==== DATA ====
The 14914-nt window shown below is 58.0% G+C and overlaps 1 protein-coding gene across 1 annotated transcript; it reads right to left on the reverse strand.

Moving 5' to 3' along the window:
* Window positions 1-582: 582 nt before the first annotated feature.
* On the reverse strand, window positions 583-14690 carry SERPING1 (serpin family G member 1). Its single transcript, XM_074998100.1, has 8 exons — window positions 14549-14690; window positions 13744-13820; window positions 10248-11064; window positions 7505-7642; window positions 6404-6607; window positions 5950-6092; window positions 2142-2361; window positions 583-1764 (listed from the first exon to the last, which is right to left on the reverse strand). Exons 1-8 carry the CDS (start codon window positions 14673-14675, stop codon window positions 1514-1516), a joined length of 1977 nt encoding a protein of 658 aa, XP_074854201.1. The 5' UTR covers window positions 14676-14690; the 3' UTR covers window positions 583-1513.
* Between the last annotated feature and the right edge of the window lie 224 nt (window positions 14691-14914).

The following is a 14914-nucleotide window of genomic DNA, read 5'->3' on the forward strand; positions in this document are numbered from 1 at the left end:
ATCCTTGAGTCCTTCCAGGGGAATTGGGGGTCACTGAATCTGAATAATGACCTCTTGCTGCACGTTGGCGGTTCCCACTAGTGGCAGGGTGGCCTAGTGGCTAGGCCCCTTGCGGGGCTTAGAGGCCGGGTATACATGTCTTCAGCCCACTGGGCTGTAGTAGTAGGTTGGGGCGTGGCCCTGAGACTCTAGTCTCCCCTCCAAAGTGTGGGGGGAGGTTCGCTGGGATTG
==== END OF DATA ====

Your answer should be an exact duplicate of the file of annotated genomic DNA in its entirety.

The 14914-nt window shown below is 58.0% G+C and overlaps 1 protein-coding gene across 1 annotated transcript; it reads right to left on the reverse strand.

Moving 5' to 3' along the window:
* Window positions 1-582: 582 nt before the first annotated feature.
* On the reverse strand, window positions 583-14690 carry SERPING1 (serpin family G member 1). Its single transcript, XM_074998100.1, has 8 exons — window positions 14549-14690; window positions 13744-13820; window positions 10248-11064; window positions 7505-7642; window positions 6404-6607; window positions 5950-6092; window positions 2142-2361; window positions 583-1764 (listed from the first exon to the last, which is right to left on the reverse strand). Exons 1-8 carry the CDS (start codon window positions 14673-14675, stop codon window positions 1514-1516), a joined length of 1977 nt encoding a protein of 658 aa, XP_074854201.1. The 5' UTR covers window positions 14676-14690; the 3' UTR covers window positions 583-1513.
* Between the last annotated feature and the right edge of the window lie 224 nt (window positions 14691-14914).

The following is a 14914-nucleotide window of genomic DNA, read 5'->3' on the forward strand; positions in this document are numbered from 1 at the left end:
ATCCTTGAGTCCTTCCAGGGGAATTGGGGGTCACTGAATCTGAATAATGACCTCTTGCTGCACGTTGGCGGTTCCCACTAGTGGCAGGGTGGCCTAGTGGCTAGGCCCCTTGCGGGGCTTAGAGGCCGGGTATACATGTCTTCAGCCCACTGGGCTGTAGTAGTAGGTTGGGGCGTGGCCCTGAGACTCTAGTCTCCCCTCCAAAGTGTGGGGGGAGGTTCGCTGGGATTG